Jewellery is a sentiment, an emotion and a passion. And pride is one result of the design innovation, the technical virtuosity, and the quality of the materials, which are intrinsic to the product itself. Luxury jewellery companies understand the pride their customers feel when they wear a piece of their jewellery. It’s not simply a product. It’s imbued with an identity, a brand, a personal statement.

Consumers now expect that pride to extend to ‘ethics’. They have become a core ‘brand value’ for many jewellery companies. The most future-thinking brands see the benefits of forming strong strategic partnerships with miners. They want gold mined by people who share their pride, passion and commitment. They want to know that every piece of the supply chain is something to take pride in. Recognising these shared values is one thing. Implementing them is quite another!

The world does not stand still. It is constantly re-shaping around us, depending on politics, economics and individual growth. Continual adjustment is requires to make sure our values remain aligned, and we continue to be accountable to each other.   The Fairtrade label has a long history of delivering a ‘brand’ of ethics to a range of consumer products including coffee, bananas, and chocolate.

As we know, gold has its own complexities. However, since 2011 Fairtrade has brought their trusted label to the outlets of some of the leading jewellery designers in the UK. The UK ethics group wholeheartedly supported this, but in 2012 it recognised that there were some factors which were preventing larger companies from adopting ASM-sourced gold in their supply chain. And, in turn, this was preventing Fairtrade from scaling-up gold production from their miners.

So, it conducted a series of industry consultations and workshops; taking stock of the issues of human rights; negative community impacts; and environmental threats that exist within jewellery supply chains – and ultimately undermine consumer confidence in the business. It also engaged with NGO’s who have campaigned to highlight such issues, or have lobbied for improvements from the sector. Next it held consultations with representatives from the gold industry and heard from their perspective why they found it difficult to achieve transparency.

There have been numerous new standards created which affect gold. These include the World Gold Council’s Conflict Free standard; the OECD Due Diligence guide for conflict minerals; the Responsible Jewellery Council’s chain of custody certification scheme, and the US Dodd Franks Act. They were examined to see how they applied to the trade – from refiners and bullion dealers to manufacturers – and the investment banks who hold the bars in their vaults. Even the London Bullion Markets Association (LBMA) Responsible Gold Guidance were studied. The committee also looked at the challenges businesses faced in complying with these standards.MinersFromSotramiFairtradeGoldMinePeru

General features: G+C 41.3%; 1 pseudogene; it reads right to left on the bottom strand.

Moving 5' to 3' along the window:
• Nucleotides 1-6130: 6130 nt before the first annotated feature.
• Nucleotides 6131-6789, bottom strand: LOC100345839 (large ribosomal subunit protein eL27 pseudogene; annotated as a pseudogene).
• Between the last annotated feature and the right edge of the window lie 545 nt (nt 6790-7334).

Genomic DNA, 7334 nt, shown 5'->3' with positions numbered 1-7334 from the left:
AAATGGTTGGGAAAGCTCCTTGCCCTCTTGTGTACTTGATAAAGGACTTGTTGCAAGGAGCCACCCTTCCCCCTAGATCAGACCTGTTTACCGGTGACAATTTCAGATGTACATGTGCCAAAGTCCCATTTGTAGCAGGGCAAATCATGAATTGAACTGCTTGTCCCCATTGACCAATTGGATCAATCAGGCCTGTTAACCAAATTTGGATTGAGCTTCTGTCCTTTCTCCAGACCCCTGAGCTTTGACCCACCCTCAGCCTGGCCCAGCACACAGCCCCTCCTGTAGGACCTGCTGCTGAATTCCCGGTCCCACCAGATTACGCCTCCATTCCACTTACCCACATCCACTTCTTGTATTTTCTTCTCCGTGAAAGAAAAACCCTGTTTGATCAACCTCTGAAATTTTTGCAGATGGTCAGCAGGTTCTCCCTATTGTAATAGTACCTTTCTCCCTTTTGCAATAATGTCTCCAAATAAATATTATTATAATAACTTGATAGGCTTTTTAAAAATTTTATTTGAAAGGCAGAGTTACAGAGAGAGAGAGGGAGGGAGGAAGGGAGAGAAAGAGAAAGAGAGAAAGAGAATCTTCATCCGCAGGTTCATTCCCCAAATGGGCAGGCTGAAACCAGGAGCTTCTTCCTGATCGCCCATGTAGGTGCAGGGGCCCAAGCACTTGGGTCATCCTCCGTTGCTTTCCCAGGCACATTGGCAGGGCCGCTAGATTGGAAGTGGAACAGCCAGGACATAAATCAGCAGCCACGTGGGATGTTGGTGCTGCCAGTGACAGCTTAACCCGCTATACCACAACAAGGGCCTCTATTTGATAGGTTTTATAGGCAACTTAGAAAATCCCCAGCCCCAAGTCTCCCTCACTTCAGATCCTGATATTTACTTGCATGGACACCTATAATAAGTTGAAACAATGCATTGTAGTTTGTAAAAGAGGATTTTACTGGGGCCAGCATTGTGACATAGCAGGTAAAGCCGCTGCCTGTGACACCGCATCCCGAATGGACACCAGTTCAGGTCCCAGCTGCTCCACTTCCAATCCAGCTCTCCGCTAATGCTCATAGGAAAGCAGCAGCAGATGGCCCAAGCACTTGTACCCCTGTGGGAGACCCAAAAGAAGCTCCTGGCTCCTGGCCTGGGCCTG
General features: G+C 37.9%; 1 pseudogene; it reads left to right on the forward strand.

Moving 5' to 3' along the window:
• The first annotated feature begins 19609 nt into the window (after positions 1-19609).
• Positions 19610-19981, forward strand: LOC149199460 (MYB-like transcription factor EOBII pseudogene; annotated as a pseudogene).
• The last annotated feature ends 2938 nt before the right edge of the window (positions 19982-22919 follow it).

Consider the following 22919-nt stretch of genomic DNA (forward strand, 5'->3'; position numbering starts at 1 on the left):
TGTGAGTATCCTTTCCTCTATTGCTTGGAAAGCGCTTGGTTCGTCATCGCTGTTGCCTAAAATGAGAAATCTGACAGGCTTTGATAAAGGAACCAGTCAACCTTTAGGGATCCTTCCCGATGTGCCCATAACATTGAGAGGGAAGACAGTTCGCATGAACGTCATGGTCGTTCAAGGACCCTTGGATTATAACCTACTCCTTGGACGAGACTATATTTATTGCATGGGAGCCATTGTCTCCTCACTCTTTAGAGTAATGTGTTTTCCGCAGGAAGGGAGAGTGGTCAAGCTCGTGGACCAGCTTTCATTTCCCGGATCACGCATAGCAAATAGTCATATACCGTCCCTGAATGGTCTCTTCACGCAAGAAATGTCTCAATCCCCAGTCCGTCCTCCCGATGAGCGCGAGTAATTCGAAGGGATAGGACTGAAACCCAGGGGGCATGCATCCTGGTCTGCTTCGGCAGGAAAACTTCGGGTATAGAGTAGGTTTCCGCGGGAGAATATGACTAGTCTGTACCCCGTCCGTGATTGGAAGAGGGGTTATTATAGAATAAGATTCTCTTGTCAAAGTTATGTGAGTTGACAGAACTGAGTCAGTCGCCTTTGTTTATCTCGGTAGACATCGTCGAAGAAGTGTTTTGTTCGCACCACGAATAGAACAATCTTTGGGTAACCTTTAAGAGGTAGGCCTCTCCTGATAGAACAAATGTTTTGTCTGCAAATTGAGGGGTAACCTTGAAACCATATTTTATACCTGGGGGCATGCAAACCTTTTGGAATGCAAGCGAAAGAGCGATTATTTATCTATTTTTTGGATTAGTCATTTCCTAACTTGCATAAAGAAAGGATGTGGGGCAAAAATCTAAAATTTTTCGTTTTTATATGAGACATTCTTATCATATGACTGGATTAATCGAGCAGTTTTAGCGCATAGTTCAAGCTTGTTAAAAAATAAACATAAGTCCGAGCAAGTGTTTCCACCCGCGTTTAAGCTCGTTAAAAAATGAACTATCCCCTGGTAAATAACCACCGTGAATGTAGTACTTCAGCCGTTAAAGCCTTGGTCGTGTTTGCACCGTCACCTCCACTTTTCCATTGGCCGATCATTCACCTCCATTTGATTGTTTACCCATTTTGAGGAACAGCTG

The supply chain was simply not designed with transparency in mind, and there are too many stumbling blocks between mining and processing the gold; to the way it’s handled by banks and bullion dealers at a national level. In February this year, the committee published a ‘Gold Paper’ which looked at all aspects of the gold supply chain and identified the ‘choke-points’ that prevented companies from achieving transparency, traceability and improved accountability. It also contained ten recommendations towards jewellers achieving transparency.

Until recently there seemed to be two aspects of Fairtrade gold which were limiting growth. One was the price structure, which, given the already high price of gold, made it difficult to be competitive. The second was the marketing strategy. It needed to be more visible to consumers of small brands, but this wasn’t necessarily acceptable for companies who didn’t want to appear to ‘co-brand’ with the Fairtrade label.

The ethics committee wrote to Fairtrade emphasising the important benefits it could bring to small-scale miners, and the rank and file of the jewellery profession. Pointing out that the majority of jewellery consumers are unaware of its existence, and calling on Fairtrade to invest into the national marketing of Fairtrade Gold to the British Consumer. They were confident that this would add real ethical value to the trade’s standing. Feedback from consultations also showed that Fairtrade could exert considerable leverage on the rest of the supply chain to source responsibly.

Lastly, whilst it is accepted that traceability means extra costs, it was felt that a premium of 10%, over continually rising gold prices, effectively priced this valuable gold product out of the market. Most importantly, addressing this would also make the market even more accessible to miners who have worked hard to fulfil their own ambitions.

In 2011, World Gold Council figures showed that world gold demand was approximately 4,500 tonnes. Of this, 43% was used for jewellery; 10% for technology; 37% for Investment; and 10% for official sector purchases. 70% of that demand was met from primary sourced gold. The balance – of 30% – was met from recycled gold. Scrap gold plays an important partin the UK, but there is still a significant hole to be filled by Fairtrade gold.

Britain still supports many small workshops and retailers. They find it difficult to comply with new regulation. Equally, small scale miners around the world, who are reliant on the success of the UK industry, and access to our markets, need support to achieve the changes we ask of them. Our aim should be to ensure that British businesses are at the forefront of positive and sustainable global change and that certified Fairtrade gold miners share that success!

Michael Hoare